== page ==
September 12, 2012

Grub Notes

Hamming It Up

The Camp

No Frills: Most people still have no idea that The Camp (2467 Jefferson Rd.) exists, but the Southern cooking restaurant has taken over the digs of the former DePalma’s in the Homewood Hills shopping center. Even if you know the general locale, you may have difficulty locating it. Just look for the Honey-Glazed Ham sign, which is far more prominent than the one with the restaurant’s name.

Once you’re inside, you may feel that The Camp is some sort of pop-up eatery, ready to pack up tables and chairs at a moment’s notice, and the furnishings are indeed spartan at best. Folding chairs and mismatched tables combine with the steam-table ordering system, the Styrofoam plates and the self-obtained plastic utensils to create the suggestion of a nomadic lifestyle.

Carl Campbell runs the place and cooked for years at Charlie Williams Pinecrest Lodge on Whitehall Road. The name of this restaurant comes from that one, and the iconic waterwheel adorns the menus. Even the ham is apparently linked. I never ate at the original Charlie Williams, so I can’t say how the food compares, but I do know Campbell is proud of its healthful leanings. Signs proclaim the lack of oil in the food. Whether this asceticism pays off is another question.

Some of the items on the menu are tasty. The smoked chicken, for example, is juicy and good, sprinkled with some paprika more ornamental than crucial to its flavor. Listen to the guy behind the counter and get a biscuit rather than cornbread. Big and flat, not fluffy, but not dense, with a thin layer of crisp on their exterior, they’re a highlight. The macaroni and cheese certainly doesn’t taste less bad for you than usual. The BBQ, on the other hand, is best avoided. A plate of wet chunks of bland pork doused in sweet sauce, it has no place in your order. The meatloaf is decent, not great, and comes slathered in ketchup (HFCS is clearly not verboten). The squash casserole is a big disappointment. If ever there were a dish that needs a bit of oil, or a bit of salt, or, you know, more than a bit, it’s this one. The collard greens need vinegar or hot sauce, which is what happens when you don’t cook them with pork.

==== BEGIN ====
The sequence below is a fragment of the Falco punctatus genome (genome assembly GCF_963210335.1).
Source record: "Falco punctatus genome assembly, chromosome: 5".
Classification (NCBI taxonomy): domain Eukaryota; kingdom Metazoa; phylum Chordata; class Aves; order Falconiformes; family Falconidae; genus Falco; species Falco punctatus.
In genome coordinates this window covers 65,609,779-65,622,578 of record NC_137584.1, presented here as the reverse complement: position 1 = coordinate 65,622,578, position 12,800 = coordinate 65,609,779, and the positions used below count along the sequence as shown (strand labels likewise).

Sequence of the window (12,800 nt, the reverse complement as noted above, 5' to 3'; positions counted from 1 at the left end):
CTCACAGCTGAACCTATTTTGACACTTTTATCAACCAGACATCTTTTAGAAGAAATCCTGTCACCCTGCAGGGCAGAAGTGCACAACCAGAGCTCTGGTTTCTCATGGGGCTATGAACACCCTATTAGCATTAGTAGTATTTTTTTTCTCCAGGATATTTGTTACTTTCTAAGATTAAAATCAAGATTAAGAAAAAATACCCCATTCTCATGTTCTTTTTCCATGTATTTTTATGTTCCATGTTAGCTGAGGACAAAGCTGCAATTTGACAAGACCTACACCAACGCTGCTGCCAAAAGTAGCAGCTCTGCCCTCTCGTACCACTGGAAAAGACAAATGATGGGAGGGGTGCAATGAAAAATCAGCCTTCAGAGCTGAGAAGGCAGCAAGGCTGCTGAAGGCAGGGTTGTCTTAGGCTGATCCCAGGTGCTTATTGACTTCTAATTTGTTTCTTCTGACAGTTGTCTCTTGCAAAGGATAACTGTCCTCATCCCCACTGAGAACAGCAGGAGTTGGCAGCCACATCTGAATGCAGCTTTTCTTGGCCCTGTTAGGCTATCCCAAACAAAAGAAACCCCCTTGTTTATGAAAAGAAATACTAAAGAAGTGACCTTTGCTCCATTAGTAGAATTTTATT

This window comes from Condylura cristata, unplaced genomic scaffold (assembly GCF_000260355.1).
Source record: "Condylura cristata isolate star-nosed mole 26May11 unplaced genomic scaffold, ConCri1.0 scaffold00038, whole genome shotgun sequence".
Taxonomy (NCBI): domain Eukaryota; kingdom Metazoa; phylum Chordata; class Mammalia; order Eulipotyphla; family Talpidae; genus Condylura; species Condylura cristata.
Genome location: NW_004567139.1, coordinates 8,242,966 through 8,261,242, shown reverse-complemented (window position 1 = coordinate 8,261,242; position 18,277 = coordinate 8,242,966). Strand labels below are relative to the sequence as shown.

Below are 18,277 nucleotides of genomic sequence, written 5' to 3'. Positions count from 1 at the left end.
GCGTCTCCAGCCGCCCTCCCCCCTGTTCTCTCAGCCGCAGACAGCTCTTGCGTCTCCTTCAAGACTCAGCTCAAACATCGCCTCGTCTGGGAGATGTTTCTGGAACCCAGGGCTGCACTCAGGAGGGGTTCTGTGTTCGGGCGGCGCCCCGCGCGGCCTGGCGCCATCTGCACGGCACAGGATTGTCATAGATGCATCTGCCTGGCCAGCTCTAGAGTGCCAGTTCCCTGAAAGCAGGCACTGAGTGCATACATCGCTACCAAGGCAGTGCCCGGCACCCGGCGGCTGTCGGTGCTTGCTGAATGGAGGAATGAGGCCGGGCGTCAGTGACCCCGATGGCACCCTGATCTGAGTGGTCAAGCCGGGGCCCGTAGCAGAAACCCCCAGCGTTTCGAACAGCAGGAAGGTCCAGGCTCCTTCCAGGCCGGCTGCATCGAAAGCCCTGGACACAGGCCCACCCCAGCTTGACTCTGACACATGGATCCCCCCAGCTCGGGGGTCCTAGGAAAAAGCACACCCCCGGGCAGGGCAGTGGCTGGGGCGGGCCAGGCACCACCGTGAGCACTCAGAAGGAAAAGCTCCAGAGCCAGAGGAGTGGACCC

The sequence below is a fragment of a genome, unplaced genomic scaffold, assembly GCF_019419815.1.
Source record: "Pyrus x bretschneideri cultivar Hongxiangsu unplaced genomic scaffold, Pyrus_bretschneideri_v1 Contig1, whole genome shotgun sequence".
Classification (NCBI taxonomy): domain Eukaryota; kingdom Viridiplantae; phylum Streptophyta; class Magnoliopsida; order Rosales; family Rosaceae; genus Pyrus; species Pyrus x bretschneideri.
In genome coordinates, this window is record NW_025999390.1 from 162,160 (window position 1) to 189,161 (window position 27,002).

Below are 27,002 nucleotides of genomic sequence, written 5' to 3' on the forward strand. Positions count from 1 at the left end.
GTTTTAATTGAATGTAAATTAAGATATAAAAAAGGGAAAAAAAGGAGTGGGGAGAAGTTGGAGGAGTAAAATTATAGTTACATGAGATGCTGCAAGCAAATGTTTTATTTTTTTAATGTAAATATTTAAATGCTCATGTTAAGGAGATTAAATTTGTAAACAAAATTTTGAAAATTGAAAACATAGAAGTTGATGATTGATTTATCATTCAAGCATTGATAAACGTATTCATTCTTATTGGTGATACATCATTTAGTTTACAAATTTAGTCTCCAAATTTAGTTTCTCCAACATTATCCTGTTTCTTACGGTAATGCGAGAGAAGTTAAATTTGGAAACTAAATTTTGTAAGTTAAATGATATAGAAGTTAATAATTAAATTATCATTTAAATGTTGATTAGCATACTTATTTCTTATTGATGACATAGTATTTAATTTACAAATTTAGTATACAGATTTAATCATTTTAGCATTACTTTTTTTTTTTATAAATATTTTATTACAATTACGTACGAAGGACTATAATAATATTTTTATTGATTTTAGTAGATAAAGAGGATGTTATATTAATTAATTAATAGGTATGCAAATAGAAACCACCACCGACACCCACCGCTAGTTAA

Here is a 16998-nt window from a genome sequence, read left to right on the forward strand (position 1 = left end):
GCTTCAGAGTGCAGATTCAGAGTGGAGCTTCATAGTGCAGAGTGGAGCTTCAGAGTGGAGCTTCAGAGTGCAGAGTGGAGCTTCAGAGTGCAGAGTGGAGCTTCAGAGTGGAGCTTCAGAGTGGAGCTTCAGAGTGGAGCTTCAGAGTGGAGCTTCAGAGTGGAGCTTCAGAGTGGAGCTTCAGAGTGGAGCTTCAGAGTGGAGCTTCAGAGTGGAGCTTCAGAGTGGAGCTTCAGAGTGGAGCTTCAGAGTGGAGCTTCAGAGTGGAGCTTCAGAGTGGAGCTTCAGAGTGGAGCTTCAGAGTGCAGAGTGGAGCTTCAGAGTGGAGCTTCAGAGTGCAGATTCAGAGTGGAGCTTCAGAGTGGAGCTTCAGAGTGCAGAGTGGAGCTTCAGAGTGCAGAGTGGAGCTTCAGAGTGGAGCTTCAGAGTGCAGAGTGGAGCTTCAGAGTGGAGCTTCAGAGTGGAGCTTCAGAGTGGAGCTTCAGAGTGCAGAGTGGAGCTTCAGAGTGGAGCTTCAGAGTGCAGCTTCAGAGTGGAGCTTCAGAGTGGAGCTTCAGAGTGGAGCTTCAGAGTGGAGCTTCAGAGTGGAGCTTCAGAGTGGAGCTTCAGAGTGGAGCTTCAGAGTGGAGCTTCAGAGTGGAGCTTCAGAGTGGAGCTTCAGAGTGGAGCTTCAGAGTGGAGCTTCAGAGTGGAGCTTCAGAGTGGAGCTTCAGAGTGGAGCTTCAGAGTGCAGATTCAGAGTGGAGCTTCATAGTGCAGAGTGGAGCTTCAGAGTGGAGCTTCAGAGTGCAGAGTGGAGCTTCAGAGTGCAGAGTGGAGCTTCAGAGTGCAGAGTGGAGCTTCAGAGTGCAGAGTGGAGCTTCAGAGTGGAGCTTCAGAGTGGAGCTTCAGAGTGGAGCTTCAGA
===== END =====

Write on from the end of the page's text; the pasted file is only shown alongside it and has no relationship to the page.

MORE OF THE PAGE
The Camp is great if you want to eat in a hurry, or if you need to order a ham and get lunch at the same time, but much of it serves as an argument for the kind of food that does clog your arteries. Currently, it’s open Monday through Friday from 11 a.m. to 8 p.m., with Sunday brunch coming up soon. The restaurant serves no alcohol, but does take-out and takes credit cards.

Frills: In comparison to The Camp, the newish From Scratch Cafe (135 Cherokee Rd., Winterville), in the former Cafe Marigold, is a veritable tearoom. The space is as cute as it ever was, bathed in golden sun, and with (admittedly fake) flowers on the tables. All the more amusing, then, that its customer base should turn out to be mostly burly dudes who drive big trucks. Rather than browsing the restaurant’s website, which is fulsome in its self-praise, it’s better just to arrive and be pleasantly surprised by its offerings, which are nothing fancy but, on the whole, well executed.

For one thing, it really does seem to make a great deal of what it serves, from large, tasty biscuits to its own hamburger buns. A case houses treats including Kool-Aid cookies, thick sugar cookies frosted with tangy, brightly colored icing. The coffee is roasted nearby, in Bethlehem, GA. Most everyone who stops by in the morning orders a biscuit, and that’s probably the best option, but a plate of pork tenderloin, eggs over-easy and grits had things to recommend it. The eggs and the grits were light on salt, but the choice of smoked Gouda for a cheese on the latter was a nice one.

At lunch, there’s a daily hot entree, which includes a couple of Southern-style vegetables. The hamburger steak was nothing to be ashamed of, and the green beans that accompanied it were genuinely tasty. The burgers are likewise, even if the menu overpromises a little. “Grilled to your liking” seems to mean “well done,” as it does many places, and the caramelized onions never showed up. Macaroni and cheese includes an array of dairy products and is baked with plenty of breadcrumbs but needs more zip. The menu seems a bit expansive on the whole, and perhaps the results would be more consistent if there were fewer options, but there’s no question it’s a fine addition to a town that has been sorely lacking in restaurants.

From Scratch Cafe is open from 7 a.m. to 2:30 p.m. Tuesday through Friday, 8 a.m. to 2:30 p.m. Saturday. It bakes and retails bread as well as breakfast, sandwiches, salads, wraps, etc., serves no alcohol and takes credit cards.